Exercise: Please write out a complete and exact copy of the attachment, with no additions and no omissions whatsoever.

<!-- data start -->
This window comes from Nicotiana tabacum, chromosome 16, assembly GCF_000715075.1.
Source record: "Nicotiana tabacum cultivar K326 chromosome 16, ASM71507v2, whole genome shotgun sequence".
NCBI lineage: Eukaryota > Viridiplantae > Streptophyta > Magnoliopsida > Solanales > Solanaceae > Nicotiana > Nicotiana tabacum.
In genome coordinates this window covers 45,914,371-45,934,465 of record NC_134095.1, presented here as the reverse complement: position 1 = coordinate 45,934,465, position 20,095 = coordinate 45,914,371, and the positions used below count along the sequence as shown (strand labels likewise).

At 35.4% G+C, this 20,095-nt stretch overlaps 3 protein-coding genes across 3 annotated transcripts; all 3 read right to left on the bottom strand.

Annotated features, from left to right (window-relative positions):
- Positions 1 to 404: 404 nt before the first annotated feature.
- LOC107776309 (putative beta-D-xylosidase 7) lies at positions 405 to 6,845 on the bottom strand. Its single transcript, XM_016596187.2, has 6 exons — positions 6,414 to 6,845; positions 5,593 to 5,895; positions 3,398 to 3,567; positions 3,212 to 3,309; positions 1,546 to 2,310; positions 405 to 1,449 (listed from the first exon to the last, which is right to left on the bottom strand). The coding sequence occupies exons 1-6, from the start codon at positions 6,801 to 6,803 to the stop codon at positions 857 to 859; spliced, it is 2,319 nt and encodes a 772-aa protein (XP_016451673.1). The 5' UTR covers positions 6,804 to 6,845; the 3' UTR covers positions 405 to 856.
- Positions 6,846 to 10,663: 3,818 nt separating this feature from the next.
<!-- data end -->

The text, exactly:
This window comes from Nicotiana tabacum, chromosome 16, assembly GCF_000715075.1.
Source record: "Nicotiana tabacum cultivar K326 chromosome 16, ASM71507v2, whole genome shotgun sequence".
NCBI lineage: Eukaryota > Viridiplantae > Streptophyta > Magnoliopsida > Solanales > Solanaceae > Nicotiana > Nicotiana tabacum.
In genome coordinates this window covers 45,914,371-45,934,465 of record NC_134095.1, presented here as the reverse complement: position 1 = coordinate 45,934,465, position 20,095 = coordinate 45,914,371, and the positions used below count along the sequence as shown (strand labels likewise).

At 35.4% G+C, this 20,095-nt stretch overlaps 3 protein-coding genes across 3 annotated transcripts; all 3 read right to left on the bottom strand.

Annotated features, from left to right (window-relative positions):
- Positions 1 to 404: 404 nt before the first annotated feature.
- LOC107776309 (putative beta-D-xylosidase 7) lies at positions 405 to 6,845 on the bottom strand. Its single transcript, XM_016596187.2, has 6 exons — positions 6,414 to 6,845; positions 5,593 to 5,895; positions 3,398 to 3,567; positions 3,212 to 3,309; positions 1,546 to 2,310; positions 405 to 1,449 (listed from the first exon to the last, which is right to left on the bottom strand). The coding sequence occupies exons 1-6, from the start codon at positions 6,801 to 6,803 to the stop codon at positions 857 to 859; spliced, it is 2,319 nt and encodes a 772-aa protein (XP_016451673.1). The 5' UTR covers positions 6,804 to 6,845; the 3' UTR covers positions 405 to 856.
- Positions 6,846 to 10,663: 3,818 nt separating this feature from the next.